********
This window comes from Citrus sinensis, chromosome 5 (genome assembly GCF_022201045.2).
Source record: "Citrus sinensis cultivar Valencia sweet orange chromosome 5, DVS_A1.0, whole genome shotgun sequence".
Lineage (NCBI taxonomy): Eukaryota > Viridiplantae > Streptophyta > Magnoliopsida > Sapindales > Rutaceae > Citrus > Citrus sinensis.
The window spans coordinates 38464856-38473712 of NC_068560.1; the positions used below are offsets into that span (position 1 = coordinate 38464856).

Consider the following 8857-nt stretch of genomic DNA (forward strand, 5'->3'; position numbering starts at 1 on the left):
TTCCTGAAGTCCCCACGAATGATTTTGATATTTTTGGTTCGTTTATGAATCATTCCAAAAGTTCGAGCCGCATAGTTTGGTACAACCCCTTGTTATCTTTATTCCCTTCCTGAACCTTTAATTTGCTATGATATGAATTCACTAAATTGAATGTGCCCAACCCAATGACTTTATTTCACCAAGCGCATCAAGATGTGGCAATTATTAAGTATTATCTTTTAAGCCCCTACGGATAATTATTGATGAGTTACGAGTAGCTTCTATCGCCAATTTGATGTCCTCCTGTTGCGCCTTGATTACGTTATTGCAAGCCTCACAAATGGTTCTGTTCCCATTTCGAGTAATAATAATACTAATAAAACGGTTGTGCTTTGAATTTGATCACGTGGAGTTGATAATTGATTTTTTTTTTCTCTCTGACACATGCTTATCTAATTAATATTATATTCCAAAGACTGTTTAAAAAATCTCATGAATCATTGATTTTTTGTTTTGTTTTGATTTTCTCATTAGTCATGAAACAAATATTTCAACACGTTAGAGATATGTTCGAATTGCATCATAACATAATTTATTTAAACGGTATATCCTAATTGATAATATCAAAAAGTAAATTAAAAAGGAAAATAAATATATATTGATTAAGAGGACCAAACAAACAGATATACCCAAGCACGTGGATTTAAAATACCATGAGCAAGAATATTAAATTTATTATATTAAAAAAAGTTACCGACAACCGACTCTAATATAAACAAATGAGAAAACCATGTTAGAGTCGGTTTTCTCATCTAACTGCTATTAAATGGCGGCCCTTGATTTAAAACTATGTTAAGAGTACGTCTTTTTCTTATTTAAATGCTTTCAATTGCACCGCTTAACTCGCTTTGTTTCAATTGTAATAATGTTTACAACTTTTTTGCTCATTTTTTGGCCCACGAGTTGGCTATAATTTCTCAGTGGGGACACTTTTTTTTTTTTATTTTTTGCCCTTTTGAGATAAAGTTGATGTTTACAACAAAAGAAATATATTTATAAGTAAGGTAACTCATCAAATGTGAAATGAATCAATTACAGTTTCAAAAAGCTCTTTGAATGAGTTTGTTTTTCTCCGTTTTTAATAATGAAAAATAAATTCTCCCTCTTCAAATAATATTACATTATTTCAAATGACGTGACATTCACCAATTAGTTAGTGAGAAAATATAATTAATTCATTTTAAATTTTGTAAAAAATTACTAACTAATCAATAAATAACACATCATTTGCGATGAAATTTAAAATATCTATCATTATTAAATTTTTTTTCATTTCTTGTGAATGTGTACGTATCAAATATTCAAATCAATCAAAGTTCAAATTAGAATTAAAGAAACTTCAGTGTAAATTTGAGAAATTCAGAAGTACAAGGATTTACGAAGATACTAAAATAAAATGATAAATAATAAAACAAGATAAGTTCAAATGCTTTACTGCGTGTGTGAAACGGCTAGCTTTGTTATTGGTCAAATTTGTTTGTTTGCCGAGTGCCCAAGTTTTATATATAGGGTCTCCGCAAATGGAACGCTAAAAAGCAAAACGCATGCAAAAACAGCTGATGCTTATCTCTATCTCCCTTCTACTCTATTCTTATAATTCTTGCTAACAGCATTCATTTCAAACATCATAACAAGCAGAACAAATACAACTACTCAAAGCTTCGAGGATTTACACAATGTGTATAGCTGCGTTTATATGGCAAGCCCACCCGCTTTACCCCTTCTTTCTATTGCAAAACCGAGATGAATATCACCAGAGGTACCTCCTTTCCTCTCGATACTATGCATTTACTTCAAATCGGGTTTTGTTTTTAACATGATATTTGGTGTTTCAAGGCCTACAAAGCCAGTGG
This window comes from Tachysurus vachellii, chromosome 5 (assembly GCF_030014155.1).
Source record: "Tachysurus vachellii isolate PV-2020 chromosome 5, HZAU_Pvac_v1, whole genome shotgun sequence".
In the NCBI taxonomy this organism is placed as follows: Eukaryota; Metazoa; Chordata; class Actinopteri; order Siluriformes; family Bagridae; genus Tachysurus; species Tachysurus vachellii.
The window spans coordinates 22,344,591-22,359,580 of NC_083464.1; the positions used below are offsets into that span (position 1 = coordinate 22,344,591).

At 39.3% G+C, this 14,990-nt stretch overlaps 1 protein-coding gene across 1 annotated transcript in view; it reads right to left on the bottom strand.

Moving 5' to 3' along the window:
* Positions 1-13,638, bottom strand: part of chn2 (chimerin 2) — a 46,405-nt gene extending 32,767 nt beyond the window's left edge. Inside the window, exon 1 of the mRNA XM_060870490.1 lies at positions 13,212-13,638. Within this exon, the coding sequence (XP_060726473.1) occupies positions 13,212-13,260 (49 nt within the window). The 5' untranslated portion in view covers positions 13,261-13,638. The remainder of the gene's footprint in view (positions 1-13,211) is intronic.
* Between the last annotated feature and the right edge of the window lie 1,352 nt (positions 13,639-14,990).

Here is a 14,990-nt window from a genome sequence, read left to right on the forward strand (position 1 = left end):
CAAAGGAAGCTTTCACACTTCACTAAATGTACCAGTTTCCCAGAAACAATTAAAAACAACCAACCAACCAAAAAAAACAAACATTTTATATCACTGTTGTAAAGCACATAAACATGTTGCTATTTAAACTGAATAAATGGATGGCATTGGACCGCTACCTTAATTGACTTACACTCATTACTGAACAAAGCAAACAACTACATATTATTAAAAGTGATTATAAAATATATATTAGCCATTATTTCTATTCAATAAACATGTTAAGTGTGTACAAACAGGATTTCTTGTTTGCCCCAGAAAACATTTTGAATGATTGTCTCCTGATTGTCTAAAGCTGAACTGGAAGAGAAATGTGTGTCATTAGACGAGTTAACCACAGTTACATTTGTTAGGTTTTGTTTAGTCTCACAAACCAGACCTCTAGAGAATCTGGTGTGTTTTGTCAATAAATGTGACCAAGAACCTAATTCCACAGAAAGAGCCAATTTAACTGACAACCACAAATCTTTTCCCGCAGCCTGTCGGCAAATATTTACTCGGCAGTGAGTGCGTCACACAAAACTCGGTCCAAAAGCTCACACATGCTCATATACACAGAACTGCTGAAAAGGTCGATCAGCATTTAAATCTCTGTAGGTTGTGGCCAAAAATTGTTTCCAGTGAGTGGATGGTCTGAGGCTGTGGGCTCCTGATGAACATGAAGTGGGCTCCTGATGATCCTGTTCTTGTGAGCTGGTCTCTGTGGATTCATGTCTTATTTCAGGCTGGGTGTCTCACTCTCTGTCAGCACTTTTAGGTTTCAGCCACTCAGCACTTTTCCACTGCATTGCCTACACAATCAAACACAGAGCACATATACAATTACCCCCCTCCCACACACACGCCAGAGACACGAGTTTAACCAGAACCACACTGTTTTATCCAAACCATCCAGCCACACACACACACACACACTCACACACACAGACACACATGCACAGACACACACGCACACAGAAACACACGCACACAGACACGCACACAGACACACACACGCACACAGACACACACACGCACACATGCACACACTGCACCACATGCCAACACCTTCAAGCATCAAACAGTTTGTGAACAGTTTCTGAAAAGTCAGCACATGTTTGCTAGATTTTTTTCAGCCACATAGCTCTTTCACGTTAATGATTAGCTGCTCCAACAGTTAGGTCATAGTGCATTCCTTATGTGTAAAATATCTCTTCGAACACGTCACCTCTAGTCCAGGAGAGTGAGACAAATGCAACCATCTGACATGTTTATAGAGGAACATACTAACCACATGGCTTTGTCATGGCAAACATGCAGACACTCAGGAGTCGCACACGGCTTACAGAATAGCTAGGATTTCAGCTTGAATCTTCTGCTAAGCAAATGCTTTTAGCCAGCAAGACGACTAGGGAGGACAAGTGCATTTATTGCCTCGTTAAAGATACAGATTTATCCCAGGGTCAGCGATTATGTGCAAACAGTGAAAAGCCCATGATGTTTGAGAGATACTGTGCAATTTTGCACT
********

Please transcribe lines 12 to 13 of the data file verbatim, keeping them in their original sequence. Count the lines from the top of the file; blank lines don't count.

Moving 5' to 3' along the window:
* Positions 1-13,638, bottom strand: part of chn2 (chimerin 2) — a 46,405-nt gene extending 32,767 nt beyond the window's left edge. Inside the window, exon 1 of the mRNA XM_060870490.1 lies at positions 13,212-13,638. Within this exon, the coding sequence (XP_060726473.1) occupies positions 13,212-13,260 (49 nt within the window). The 5' untranslated portion in view covers positions 13,261-13,638. The remainder of the gene's footprint in view (positions 1-13,211) is intronic.